Busan, South Korea—Large container ships are no longer required to come into ports to transport cargo, as KAIST has developed an innovative technology that will transform the paradigm of today’s cargo handling operations. A Mobile Harbor is a vessel that carries a large stabilized crane with a smart spreader and multistage trolley system, enabling the loading and unloading of ship cargo on the wavy open sea. Following a successful docking of two vessels at sea in April of this year, KAIST conducted a full scope of Mobile Harbor operations in the inner sea of Busan, South Korea, on June 29, 2011.
Initiated in 2009, the Mobile Harbor (MH) is one of the university’s flagship research projects, which aims to provide a new growth engine that will lead the Korean economy to the next level of advancement, and to develop green technology through multidisciplinary and convergence research. The idea of MH came to light when thinking outside the box (why can’t a harbor go out to meet a ship on voyage and retrieve goods instead of ships coming into the harbor?) to improve problems relating to the current maritime transport system, such as port congestion, environmental issues caused by heavy sea transport, increased demand for supersized container ships, and the need for port construction and expansion.
The essential technology to establish a Mobile Harbor is a docking system and crane system that can overcome the obstacles imposed by the sea, i.e., waves and wind. Connecting two operating vessels of different sizes in the unpredictable and ever-changing environment of the sea was regarded as “impossible” and had never been tried before, but, on April 26, 2011, KAIST successfully demonstrated the technology to moor vessels safely and securely.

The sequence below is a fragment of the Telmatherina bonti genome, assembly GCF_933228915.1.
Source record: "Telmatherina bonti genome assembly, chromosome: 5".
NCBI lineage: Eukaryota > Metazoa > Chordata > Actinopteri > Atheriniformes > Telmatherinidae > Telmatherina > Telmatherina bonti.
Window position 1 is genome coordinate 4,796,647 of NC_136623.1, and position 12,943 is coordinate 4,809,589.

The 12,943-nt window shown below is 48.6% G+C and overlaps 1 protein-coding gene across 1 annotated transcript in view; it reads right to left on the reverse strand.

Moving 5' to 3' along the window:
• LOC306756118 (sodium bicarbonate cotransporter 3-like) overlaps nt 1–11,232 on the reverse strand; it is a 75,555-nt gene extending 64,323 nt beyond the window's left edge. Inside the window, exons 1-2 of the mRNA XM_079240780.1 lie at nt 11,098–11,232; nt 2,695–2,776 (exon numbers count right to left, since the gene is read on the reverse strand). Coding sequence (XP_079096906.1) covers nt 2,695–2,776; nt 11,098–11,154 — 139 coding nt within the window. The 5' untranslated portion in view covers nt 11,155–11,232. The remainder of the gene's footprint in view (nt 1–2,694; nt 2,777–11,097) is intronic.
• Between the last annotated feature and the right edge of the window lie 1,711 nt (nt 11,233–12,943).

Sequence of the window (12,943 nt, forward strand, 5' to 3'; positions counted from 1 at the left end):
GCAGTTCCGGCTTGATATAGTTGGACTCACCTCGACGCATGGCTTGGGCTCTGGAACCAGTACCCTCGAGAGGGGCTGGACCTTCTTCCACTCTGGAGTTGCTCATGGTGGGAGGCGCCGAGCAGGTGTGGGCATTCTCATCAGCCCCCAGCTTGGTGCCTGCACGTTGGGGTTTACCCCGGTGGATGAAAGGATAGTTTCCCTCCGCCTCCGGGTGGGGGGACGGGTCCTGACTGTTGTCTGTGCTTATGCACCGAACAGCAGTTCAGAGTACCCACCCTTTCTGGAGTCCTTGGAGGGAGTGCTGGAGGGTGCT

The Mobile Harbor has a unique way of mooring vessels that are anchored at sea: its flexibly designed robot arms with a square-shape vacuum suction pad at the tip reach out and attach to the hull of a container ship for docking. Each robot arm is connected to a cable and winch that further add stability to the Mobile Harbor. Foam-filled fenders are placed between the Mobile Harbor and the container ship, thereby maintaining a safe distance to prevent collisions.
The crane system consists of a multistage trolley, smart spreader, and tension controller, all of which provide the crane with functionality and stability to move around cargo containers in the sea. The crane system also has various sensors like cameras and laser scanners, and therefore, it can gauge the movement of the spreader and ships as well as trace a target container in real time. As a result, the spreader, a container grabbing device, is free from the swing motions when lifting and putting down cargo and grabs a target container safely in the wavy open sea.
During today’s at-sea demonstration in Busan, a research team from the KAIST Mobile Harbor Center docked a Mobile Harbor (a barge ship) right next to a container vessel (the other barge ship) and repeated freight transport operations between the two ships, presenting the great potential to commercialize the Mobile Harbor technology.
The project has been implemented in collaboration with industries, research institutes, and universities in such fields as mechanical engineering, robotics, automation engineering, and ocean systems engineering. The demonstration proceeded with a wide range of participants including researchers, engineers, government officials, and entrepreneurs from Korea and around the world.
Byung-Man Kwak, Director of the KAIST Mobile Harbor Center, explained his feelings on the successful demonstration:
“It’s been a remarkable journey to develop a Mobile Harbor from scratch, and I’m genuinely thrilled to showcase what we have accomplished so far. Today’s demonstration of Mobile Harbor’s core technologies will really change the face of our maritime transportation system. We will be able to deliver more goods to global markets and consumers via sea route, not necessarily building more ports or expanding the existing harbors. KAIST’s Mobile Harbor will also significantly cut down the high cost related to overland transportation of cargo and in return, contribute to the reduction of carbon emission.”
The Center has received much interest in possible market migration and broader application of the Mobile Harbor from businesses and organizations, e.g., US Office of Naval Research, King Fahd University of Petroleum and Minerals, Saudi Aramco, POSCO, and the Korean Navy.
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